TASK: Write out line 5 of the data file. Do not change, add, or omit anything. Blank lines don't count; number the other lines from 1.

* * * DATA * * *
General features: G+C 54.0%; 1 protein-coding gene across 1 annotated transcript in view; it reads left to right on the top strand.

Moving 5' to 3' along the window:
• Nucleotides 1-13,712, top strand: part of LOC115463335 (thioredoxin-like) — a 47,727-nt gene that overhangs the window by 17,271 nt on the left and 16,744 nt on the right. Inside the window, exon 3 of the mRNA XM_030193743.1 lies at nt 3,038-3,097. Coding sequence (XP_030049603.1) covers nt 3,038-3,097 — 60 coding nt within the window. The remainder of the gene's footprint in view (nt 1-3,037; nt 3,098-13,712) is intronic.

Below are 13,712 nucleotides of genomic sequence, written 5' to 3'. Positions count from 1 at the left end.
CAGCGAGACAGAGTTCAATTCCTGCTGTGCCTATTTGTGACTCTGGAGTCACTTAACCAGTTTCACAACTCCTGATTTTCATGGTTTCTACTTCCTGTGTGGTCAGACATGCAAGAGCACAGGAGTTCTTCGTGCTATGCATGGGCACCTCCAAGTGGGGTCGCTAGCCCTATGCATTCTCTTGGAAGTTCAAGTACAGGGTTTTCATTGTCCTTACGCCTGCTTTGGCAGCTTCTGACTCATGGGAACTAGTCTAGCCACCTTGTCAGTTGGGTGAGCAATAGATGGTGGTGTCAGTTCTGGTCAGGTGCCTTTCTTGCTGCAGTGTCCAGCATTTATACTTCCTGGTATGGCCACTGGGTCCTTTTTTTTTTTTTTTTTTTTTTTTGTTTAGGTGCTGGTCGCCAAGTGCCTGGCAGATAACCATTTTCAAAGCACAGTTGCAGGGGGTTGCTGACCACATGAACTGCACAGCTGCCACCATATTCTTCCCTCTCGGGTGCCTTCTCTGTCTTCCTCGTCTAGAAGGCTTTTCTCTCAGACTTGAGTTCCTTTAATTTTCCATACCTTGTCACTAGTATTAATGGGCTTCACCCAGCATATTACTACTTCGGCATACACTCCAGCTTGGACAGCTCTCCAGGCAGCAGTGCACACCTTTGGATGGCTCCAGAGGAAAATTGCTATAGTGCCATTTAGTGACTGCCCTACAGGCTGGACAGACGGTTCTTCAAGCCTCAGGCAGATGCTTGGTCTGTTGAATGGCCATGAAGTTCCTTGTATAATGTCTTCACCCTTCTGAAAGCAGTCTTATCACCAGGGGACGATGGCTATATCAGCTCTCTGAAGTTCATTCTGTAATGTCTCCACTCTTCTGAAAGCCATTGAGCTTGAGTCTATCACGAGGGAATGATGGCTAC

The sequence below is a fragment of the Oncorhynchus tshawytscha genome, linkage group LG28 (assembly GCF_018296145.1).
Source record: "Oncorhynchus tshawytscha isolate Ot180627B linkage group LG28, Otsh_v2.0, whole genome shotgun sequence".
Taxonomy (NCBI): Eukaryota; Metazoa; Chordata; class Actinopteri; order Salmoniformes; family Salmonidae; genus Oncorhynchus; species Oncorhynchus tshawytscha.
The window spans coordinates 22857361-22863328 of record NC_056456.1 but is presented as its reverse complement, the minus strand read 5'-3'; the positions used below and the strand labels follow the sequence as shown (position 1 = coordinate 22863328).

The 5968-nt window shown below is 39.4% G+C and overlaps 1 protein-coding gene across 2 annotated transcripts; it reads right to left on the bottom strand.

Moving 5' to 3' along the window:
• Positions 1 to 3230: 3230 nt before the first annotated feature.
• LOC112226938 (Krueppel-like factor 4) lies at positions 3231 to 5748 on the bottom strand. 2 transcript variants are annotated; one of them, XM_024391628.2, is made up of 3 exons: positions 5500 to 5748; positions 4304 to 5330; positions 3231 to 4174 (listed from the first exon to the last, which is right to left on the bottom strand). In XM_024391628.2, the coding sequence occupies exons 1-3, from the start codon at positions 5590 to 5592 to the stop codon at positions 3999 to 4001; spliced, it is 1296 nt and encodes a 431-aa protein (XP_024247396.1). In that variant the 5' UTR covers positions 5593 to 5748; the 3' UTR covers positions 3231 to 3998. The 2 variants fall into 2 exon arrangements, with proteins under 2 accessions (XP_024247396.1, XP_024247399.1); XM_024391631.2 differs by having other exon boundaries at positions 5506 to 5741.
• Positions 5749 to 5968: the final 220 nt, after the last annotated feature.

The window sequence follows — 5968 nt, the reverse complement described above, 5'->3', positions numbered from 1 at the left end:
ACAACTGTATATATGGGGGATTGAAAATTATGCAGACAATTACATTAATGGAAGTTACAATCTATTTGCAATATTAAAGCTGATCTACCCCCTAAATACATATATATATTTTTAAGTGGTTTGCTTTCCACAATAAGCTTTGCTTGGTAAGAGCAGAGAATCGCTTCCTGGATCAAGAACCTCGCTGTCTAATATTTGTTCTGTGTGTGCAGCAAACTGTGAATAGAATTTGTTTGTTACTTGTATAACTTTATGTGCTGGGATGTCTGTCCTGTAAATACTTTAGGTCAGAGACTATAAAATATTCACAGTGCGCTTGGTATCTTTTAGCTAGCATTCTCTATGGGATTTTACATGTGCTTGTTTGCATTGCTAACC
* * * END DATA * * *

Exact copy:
CAGCGAGACAGAGTTCAATTCCTGCTGTGCCTATTTGTGACTCTGGAGTCACTTAACCAGTTTCACAACTCCTGATTTTCATGGTTTCTACTTCCTGTGTGGTCAGACATGCAAGAGCACAGGAGTTCTTCGTGCTATGCATGGGCACCTCCAAGTGGGGTCGCTAGCCCTATGCATTCTCTTGGAAGTTCAAGTACAGGGTTTTCATTGTCCTTACGCCTGCTTTGGCAGCTTCTGACTCATGGGAACTAGTCTAGCCACCTTGTCAGTTGGGTGAGCAATAGATGGTGGTGTCAGTTCTGGTCAGGTGCCTTTCTTGCTGCAGTGTCCAGCATTTATACTTCCTGGTATGGCCACTGGGTCCTTTTTTTTTTTTTTTTTTTTTTTTGTTTAGGTGCTGGTCGCCAAGTGCCTGGCAGATAACCATTTTCAAAGCACAGTTGCAGGGGGTTGCTGACCACATGAACTGCACAGCTGCCACCATATTCTTCCCTCTCGGGTGCCTTCTCTGTCTTCCTCGTCTAGAAGGCTTTTCTCTCAGACTTGAGTTCCTTTAATTTTCCATACCTTGTCACTAGTATTAATGGGCTTCACCCAGCATATTACTACTTCGGCATACACTCCAGCTTGGACAGCTCTCCAGGCAGCAGTGCACACCTTTGGATGGCTCCAGAGGAAAATTGCTATAGTGCCATTTAGTGACTGCCCTACAGGCTGGACAGACGGTTCTTCAAGCCTCAGGCAGATGCTTGGTCTGTTGAATGGCCATGAAGTTCCTTGTATAATGTCTTCACCCTTCTGAAAGCAGTCTTATCACCAGGGGACGATGGCTATATCAGCTCTCTGAAGTTCATTCTGTAATGTCTCCACTCTTCTGAAAGCCATTGAGCTTGAGTCTATCACGAGGGAATGATGGCTAC